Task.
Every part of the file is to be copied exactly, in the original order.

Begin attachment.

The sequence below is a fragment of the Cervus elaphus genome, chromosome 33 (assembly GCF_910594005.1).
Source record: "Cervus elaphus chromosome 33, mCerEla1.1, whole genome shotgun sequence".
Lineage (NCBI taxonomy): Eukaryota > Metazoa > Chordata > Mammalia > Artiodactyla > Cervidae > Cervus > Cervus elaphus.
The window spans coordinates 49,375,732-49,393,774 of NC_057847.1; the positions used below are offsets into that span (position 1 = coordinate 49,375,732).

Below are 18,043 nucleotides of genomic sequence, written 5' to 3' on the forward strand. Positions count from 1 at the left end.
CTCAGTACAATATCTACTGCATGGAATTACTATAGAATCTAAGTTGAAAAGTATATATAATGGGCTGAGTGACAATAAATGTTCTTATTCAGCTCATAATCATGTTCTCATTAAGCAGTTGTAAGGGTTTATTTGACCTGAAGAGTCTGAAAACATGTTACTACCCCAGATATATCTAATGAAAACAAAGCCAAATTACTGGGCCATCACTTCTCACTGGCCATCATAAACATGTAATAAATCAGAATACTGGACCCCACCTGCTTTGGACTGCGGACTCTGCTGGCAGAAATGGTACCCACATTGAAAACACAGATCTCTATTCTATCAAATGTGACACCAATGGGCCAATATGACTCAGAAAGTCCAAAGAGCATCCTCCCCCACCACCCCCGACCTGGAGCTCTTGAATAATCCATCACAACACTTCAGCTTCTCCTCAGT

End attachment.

The sequence below is a fragment of the Cervus elaphus genome, chromosome 33 (assembly GCF_910594005.1).
Source record: "Cervus elaphus chromosome 33, mCerEla1.1, whole genome shotgun sequence".
Lineage (NCBI taxonomy): Eukaryota > Metazoa > Chordata > Mammalia > Artiodactyla > Cervidae > Cervus > Cervus elaphus.
The window spans coordinates 49,375,732-49,393,774 of NC_057847.1; the positions used below are offsets into that span (position 1 = coordinate 49,375,732).

Below are 18,043 nucleotides of genomic sequence, written 5' to 3' on the forward strand. Positions count from 1 at the left end.
CTCAGTACAATATCTACTGCATGGAATTACTATAGAATCTAAGTTGAAAAGTATATATAATGGGCTGAGTGACAATAAATGTTCTTATTCAGCTCATAATCATGTTCTCATTAAGCAGTTGTAAGGGTTTATTTGACCTGAAGAGTCTGAAAACATGTTACTACCCCAGATATATCTAATGAAAACAAAGCCAAATTACTGGGCCATCACTTCTCACTGGCCATCATAAACATGTAATAAATCAGAATACTGGACCCCACCTGCTTTGGACTGCGGACTCTGCTGGCAGAAATGGTACCCACATTGAAAACACAGATCTCTATTCTATCAAATGTGACACCAATGGGCCAATATGACTCAGAAAGTCCAAAGAGCATCCTCCCCCACCACCCCCGACCTGGAGCTCTTGAATAATCCATCACAACACTTCAGCTTCTCCTCAGT